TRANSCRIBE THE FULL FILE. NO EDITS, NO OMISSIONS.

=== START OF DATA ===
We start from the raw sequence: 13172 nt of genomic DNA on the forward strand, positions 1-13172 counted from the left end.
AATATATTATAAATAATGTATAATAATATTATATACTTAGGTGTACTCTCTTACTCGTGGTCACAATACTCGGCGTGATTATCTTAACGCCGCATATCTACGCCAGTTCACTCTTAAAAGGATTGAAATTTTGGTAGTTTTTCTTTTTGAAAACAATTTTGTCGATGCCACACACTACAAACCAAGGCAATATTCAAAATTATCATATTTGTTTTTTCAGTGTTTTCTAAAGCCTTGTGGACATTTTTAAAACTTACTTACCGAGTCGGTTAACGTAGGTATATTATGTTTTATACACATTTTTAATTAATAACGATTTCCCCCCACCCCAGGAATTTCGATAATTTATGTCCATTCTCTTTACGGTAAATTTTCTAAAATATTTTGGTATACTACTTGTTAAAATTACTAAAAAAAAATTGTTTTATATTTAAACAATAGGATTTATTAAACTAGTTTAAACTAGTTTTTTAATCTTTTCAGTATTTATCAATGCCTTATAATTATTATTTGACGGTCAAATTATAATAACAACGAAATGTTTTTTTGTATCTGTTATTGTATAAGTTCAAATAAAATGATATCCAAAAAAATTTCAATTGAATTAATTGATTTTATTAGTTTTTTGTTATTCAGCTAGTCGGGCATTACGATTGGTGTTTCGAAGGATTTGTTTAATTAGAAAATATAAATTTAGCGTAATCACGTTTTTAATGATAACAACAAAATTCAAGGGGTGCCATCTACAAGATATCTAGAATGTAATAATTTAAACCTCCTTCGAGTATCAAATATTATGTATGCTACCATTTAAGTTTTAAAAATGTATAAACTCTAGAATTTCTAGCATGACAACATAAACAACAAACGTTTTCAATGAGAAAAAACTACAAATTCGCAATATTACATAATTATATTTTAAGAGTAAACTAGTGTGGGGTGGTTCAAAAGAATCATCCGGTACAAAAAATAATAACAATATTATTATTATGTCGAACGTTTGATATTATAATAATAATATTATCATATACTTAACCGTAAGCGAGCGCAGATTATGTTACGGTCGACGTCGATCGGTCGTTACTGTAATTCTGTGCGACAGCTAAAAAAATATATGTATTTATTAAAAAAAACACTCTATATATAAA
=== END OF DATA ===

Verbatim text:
We start from the raw sequence: 13172 nt of genomic DNA on the forward strand, positions 1-13172 counted from the left end.
AATATATTATAAATAATGTATAATAATATTATATACTTAGGTGTACTCTCTTACTCGTGGTCACAATACTCGGCGTGATTATCTTAACGCCGCATATCTACGCCAGTTCACTCTTAAAAGGATTGAAATTTTGGTAGTTTTTCTTTTTGAAAACAATTTTGTCGATGCCACACACTACAAACCAAGGCAATATTCAAAATTATCATATTTGTTTTTTCAGTGTTTTCTAAAGCCTTGTGGACATTTTTAAAACTTACTTACCGAGTCGGTTAACGTAGGTATATTATGTTTTATACACATTTTTAATTAATAACGATTTCCCCCCACCCCAGGAATTTCGATAATTTATGTCCATTCTCTTTACGGTAAATTTTCTAAAATATTTTGGTATACTACTTGTTAAAATTACTAAAAAAAAATTGTTTTATATTTAAACAATAGGATTTATTAAACTAGTTTAAACTAGTTTTTTAATCTTTTCAGTATTTATCAATGCCTTATAATTATTATTTGACGGTCAAATTATAATAACAACGAAATGTTTTTTTGTATCTGTTATTGTATAAGTTCAAATAAAATGATATCCAAAAAAATTTCAATTGAATTAATTGATTTTATTAGTTTTTTGTTATTCAGCTAGTCGGGCATTACGATTGGTGTTTCGAAGGATTTGTTTAATTAGAAAATATAAATTTAGCGTAATCACGTTTTTAATGATAACAACAAAATTCAAGGGGTGCCATCTACAAGATATCTAGAATGTAATAATTTAAACCTCCTTCGAGTATCAAATATTATGTATGCTACCATTTAAGTTTTAAAAATGTATAAACTCTAGAATTTCTAGCATGACAACATAAACAACAAACGTTTTCAATGAGAAAAAACTACAAATTCGCAATATTACATAATTATATTTTAAGAGTAAACTAGTGTGGGGTGGTTCAAAAGAATCATCCGGTACAAAAAATAATAACAATATTATTATTATGTCGAACGTTTGATATTATAATAATAATATTATCATATACTTAACCGTAAGCGAGCGCAGATTATGTTACGGTCGACGTCGATCGGTCGTTACTGTAATTCTGTGCGACAGCTAAAAAAATATATGTATTTATTAAAAAAAACACTCTATATATAAA